WICHITA — After settling nine previous abuse lawsuits in recent years, a Kansas military school asked a federal judge Thursday to bar parents and others involved in the latest such litigation from publicly talking about the case.
Attorneys for St. John’s Military School in Salina filed a motion Thursday seeking a gag order in the lawsuit filed by parents alleging their sons were repeatedly beaten by higher-ranking students in charge of discipline. U.S. District Judge John Lungstrum scheduled a hearing for Tuesday.
The lawsuit, filed last week, contends the Kansas boarding school “allows and encourages older students to abuse young students — physically, mentally, emotionally and sexually.” It was filed by parents from Colorado, Texas and Illinois.
“This is not a case about mere hazing, or a case of ‘boys will be boys.’ This action chronicles a dangerous and disturbing culture at a boys military school which must end,” according to the complaint filed in federal court in Kansas.
The military-style boarding school — which draws students in grades 6-12 from across the nation — issued a statement Wednesday saying it was studying the allegations and was determined to defend itself.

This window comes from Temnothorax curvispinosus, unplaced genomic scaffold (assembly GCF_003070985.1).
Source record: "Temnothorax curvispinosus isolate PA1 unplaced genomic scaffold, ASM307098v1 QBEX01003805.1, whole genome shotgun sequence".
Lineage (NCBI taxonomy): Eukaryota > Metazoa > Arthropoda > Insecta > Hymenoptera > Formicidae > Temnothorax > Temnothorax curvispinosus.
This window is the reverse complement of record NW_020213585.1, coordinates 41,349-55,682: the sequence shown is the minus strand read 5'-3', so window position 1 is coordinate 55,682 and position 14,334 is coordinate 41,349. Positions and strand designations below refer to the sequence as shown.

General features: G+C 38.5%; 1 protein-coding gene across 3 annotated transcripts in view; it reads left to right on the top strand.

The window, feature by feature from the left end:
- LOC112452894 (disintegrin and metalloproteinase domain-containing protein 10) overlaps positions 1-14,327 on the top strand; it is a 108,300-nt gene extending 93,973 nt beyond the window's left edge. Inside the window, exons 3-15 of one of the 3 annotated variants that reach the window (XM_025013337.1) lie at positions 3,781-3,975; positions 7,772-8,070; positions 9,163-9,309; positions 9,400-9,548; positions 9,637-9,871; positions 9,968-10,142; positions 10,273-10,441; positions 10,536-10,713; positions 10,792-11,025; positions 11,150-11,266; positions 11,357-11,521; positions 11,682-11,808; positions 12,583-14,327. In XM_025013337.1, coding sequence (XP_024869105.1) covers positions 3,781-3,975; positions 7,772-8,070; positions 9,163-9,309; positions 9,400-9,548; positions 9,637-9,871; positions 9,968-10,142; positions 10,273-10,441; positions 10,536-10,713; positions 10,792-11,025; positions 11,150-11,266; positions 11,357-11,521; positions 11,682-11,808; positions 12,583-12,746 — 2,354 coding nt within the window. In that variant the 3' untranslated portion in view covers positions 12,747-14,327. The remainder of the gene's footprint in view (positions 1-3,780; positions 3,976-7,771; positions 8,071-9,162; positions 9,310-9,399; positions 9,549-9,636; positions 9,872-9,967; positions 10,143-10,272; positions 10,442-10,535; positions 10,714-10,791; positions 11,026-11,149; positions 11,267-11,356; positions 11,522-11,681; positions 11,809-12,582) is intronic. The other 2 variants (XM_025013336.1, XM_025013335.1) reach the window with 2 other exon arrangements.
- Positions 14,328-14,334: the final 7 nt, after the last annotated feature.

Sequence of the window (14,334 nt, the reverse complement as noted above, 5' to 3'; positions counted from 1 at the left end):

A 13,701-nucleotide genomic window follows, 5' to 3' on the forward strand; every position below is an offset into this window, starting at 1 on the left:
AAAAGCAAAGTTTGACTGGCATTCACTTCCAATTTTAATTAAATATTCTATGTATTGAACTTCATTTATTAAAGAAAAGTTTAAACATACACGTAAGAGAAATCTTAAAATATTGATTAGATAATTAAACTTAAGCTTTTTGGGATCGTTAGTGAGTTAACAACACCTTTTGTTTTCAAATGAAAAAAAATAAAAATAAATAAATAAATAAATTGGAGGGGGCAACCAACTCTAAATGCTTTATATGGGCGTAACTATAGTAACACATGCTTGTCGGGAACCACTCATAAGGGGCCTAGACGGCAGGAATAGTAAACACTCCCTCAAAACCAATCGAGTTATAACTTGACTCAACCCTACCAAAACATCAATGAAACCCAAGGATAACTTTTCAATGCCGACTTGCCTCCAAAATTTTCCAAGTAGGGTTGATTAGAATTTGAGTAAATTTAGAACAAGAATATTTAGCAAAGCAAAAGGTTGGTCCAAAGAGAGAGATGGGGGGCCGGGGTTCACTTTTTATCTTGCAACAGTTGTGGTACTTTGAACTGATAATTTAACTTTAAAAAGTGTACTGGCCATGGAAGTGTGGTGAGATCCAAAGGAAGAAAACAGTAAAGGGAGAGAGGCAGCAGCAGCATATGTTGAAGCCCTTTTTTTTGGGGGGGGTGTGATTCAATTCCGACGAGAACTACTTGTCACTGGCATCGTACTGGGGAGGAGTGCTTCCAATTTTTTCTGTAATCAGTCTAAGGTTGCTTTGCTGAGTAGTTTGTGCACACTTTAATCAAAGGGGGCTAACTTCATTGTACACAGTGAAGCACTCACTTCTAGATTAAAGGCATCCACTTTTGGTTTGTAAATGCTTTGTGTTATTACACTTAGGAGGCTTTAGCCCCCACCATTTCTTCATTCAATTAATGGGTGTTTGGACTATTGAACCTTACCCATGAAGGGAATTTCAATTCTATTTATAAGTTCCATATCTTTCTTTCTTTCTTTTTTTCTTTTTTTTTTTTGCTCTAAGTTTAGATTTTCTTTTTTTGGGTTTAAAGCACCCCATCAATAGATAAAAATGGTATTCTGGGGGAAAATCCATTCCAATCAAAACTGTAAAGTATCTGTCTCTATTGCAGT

“St. John’s denies that there was a culture of abuse, lack of institutional control, failure to supervise or any kind of cover-up as alleged by the attorney for the parents who have sued,” according to the statement.
St. John’s has settled nine other lawsuits filed since 2006 alleging abuse.
The school is now seeking a court order prohibiting the parties, attorneys and their staff and witnesses from making public comments or conducting interviews about the current allegations, prior lawsuits and prior settlements. It took issue with public statements plaintiff’s counsel made about prior lawsuits and the merits of the pending case.
“To permit plaintiffs’ counsel to subvert the jury via the public forum is wholly inappropriate and must be stopped if defendant is to receive a fair trial,” attorneys for St. John’s told the court.
The lawsuit contends some students suffer from post-traumatic stress disorder as a result of the abuse.
The latest lawsuit filed last week contends a student who attended the school in the spring of 2011 was bound, gagged and beaten by several students, and photos of the abuse were posted to Facebook. He also claimed he was forced to roll in mud, then several students urinated on him in the shower.
Another student alleges he tried to leave the school and hitchhike home but was tracked down by several students and a ranking faculty member on a highway. He contends he was beaten, hooded and beaten again in the presence of the faculty. Another cadet was sent to a hospital with a broken eye socket after being kneed in the face by a ranking student.